Living in Lancashire Wave 44
|Purpose||The objective of this survey is to look at people's views about 20mph speed limits, economic development and social capital.|
Economy and regeneration
|Commissioned by||Corporate Research and Intelligence|
All of Lancashire
Questionnaire - online
Questionnaire - postal
Life in Lancashire panel
|Date||21/02/2014 - 04/04/2014|
|Undertaken by||Corporate Research and Intelligence|
|Key findings||20mph speed limits
- Nine out of every ten respondents (90%) are aware that 20 mph speed limits are being introduced in residential areas across Lancashire.
- Almost three-quarters of respondents (72%) agree that introducing 20 mph speed limits in residential areas will make them safer.
- Almost three-quarters (74%) do not think that the majority of drivers will stick to the 20 mph speed limit.
- Of those respondents who are not retired, one in ten (10%) have no formal qualifications. Just over two-fifths (43%) have a degree level qualification or higher.
- Around half of respondents (51%) are currently in paid employment, with a third (35%) working full-time and around a sixth (16%) working part-time.
- Around three-quarters of respondents (74%) travel for up to half an hour each way to get to their regular place of work. Only one in every twenty respondents (6%) travel for over an hour each way.
- The most commonly used method to get to work is the car. Just less than three-quarters of respondents (74%) use a car to get to work every, or most, days.
- The most common reasons given for using a car to get to work are that it is more convenient (52%) and it saves time (37%).
- Just under half of respondents (48%) would be prepared to travel for more than half an hour each way to get to work. Around one in six respondents (16%) are only willing to travel up to 15 minutes each way.
- The most common reasons given for what would stop respondents from travelling for longer to get to work are that they don't want to spend more time travelling (64%), they want a balance between social/family life and work life (54%) and that it would be too expensive and wouldn't make financial sense (37%).
- Only around one in six respondents (15%) feel that there are a wide range of jobs available for them in Lancashire which reflect their skill level/experience, while a further two-fifths (41%) feel that there are a small number of jobs available. Around a fifth of respondents (19%) feel that there are very few jobs available for them within Lancashire and about one in twenty (4%) feel there are no jobs available for them.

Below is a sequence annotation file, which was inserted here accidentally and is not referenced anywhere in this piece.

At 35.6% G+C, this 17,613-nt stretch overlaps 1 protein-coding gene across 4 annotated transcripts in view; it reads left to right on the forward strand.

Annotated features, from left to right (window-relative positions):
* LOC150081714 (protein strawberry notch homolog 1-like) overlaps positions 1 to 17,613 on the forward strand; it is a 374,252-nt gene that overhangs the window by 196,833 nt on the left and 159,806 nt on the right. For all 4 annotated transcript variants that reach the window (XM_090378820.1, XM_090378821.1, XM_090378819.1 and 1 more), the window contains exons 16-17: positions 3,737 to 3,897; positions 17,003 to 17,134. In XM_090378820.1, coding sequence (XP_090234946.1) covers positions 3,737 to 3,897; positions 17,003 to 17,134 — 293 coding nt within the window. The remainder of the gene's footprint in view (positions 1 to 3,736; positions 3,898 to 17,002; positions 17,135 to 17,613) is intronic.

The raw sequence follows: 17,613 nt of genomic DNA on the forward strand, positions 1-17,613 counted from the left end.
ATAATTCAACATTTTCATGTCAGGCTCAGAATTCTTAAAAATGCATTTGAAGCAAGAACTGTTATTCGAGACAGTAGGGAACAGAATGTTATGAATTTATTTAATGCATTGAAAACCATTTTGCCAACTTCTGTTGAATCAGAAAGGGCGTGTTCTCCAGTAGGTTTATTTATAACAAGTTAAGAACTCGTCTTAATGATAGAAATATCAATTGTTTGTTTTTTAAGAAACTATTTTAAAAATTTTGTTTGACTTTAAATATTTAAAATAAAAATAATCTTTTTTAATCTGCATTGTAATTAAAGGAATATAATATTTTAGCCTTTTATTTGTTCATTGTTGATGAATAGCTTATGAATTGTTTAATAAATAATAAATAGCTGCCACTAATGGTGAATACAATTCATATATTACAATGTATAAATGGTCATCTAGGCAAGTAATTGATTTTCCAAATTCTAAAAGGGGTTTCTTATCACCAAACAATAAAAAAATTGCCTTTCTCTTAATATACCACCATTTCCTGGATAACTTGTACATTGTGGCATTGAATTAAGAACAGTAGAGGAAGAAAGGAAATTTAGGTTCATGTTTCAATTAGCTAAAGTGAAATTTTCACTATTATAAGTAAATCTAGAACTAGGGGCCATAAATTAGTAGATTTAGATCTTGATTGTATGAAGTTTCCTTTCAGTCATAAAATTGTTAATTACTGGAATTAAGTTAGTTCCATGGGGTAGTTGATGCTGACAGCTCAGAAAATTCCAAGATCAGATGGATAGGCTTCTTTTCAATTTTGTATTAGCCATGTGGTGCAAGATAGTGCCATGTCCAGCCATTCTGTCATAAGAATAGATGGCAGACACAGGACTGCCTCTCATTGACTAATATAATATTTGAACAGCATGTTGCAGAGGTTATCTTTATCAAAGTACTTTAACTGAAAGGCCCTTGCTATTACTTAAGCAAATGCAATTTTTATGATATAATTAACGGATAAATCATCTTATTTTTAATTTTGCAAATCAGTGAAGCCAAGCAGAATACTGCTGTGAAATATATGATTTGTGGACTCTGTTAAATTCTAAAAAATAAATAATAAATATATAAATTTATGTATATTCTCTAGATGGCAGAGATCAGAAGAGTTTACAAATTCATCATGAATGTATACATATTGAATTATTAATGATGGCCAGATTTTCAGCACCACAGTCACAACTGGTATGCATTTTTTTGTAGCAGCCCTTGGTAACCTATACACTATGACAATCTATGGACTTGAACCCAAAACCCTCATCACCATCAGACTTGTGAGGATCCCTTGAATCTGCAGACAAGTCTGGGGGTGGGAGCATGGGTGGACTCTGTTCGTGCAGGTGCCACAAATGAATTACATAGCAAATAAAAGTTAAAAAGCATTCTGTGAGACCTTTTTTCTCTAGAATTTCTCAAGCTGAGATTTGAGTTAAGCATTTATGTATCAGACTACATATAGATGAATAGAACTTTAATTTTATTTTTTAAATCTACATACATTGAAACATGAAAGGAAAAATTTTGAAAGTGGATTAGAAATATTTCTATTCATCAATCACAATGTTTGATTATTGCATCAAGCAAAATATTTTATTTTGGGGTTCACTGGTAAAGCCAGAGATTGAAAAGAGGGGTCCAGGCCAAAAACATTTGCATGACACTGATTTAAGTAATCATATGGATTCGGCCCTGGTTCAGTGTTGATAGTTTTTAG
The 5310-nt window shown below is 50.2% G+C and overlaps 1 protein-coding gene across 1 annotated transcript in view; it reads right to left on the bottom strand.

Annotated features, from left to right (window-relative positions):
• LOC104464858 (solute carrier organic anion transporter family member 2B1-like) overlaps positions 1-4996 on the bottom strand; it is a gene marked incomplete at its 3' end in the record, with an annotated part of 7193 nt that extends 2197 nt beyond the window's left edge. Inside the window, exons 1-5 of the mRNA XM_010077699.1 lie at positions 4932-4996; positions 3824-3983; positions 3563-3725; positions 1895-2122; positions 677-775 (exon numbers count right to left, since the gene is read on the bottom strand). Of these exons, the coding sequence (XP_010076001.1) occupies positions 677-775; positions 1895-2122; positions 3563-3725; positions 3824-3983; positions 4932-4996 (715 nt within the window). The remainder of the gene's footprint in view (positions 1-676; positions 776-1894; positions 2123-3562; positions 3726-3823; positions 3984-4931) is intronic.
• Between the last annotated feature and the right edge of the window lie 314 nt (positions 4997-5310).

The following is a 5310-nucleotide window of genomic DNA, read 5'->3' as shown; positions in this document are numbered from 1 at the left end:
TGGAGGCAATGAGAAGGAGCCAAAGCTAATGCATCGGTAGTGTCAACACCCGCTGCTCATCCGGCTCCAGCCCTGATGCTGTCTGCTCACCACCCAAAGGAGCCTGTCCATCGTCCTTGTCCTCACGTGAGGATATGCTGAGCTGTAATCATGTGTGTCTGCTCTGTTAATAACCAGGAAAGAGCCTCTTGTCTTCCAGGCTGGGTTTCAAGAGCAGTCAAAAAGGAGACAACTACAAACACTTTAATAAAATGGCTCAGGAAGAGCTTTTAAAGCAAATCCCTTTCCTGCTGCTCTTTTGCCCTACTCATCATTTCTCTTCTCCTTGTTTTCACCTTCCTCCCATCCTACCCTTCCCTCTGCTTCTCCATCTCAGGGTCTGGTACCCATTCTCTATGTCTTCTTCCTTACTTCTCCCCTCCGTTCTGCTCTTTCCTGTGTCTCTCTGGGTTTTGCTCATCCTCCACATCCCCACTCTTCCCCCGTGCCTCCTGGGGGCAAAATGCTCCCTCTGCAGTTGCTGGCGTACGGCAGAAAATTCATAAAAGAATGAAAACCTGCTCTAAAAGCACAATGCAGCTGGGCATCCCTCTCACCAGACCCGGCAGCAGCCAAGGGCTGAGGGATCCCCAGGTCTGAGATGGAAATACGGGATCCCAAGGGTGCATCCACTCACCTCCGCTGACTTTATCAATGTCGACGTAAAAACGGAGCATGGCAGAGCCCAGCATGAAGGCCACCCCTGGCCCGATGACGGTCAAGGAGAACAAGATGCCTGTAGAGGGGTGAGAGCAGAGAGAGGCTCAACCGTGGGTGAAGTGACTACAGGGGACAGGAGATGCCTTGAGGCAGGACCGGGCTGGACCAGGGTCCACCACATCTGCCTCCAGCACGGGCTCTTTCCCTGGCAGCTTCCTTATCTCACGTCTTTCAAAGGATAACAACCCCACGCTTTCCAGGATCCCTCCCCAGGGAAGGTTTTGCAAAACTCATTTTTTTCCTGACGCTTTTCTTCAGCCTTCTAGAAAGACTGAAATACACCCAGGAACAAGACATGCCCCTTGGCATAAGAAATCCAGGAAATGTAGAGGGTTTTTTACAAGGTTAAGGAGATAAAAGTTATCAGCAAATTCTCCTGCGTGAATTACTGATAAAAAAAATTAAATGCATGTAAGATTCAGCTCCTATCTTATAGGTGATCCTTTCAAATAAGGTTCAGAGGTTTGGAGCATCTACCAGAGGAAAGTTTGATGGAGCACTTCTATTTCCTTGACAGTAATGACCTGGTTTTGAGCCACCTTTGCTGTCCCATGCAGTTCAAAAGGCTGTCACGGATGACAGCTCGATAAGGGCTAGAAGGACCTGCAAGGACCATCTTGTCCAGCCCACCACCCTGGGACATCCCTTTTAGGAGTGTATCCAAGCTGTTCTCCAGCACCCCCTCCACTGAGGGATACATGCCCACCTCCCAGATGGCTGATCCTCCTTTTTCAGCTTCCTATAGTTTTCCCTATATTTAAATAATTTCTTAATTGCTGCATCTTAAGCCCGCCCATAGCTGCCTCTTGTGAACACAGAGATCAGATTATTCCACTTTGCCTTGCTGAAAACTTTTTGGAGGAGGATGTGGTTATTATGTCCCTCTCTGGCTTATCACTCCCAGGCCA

- Just under a quarter of respondents (24%) think their job prospects will get worse over the next two years, while about one in ten respondents (11%) think they will get better.
- To improve their employment prospects, within the last three years nearly two-fifths of respondents (38%) have learnt a new skill.
- Nearly four-fifths of respondents (79%) agree that people in their local area treat one another with respect and consideration.
- Nine out of every ten respondents (90%) are satisfied with their home as a place to live.
- Nearly half of respondents (46%) agree that older people receive the support they need to live independently at home.
- Just under a third of respondents (30%) have given unpaid help a few times a month or more in the last 12 months to someone who was not a relative.
- Half of respondents (50%) who have given unpaid help in the last 12 months gave less than 2 hours unpaid help in the last four weeks.
- A fifth of respondents (20%) have done some formal volunteering at least a few times a month during the last 12 months.
- Respondents who have formally volunteered in the last 12 months were then asked why they volunteer. The most common responses were to give something back (65%) and to make a positive difference (55%).
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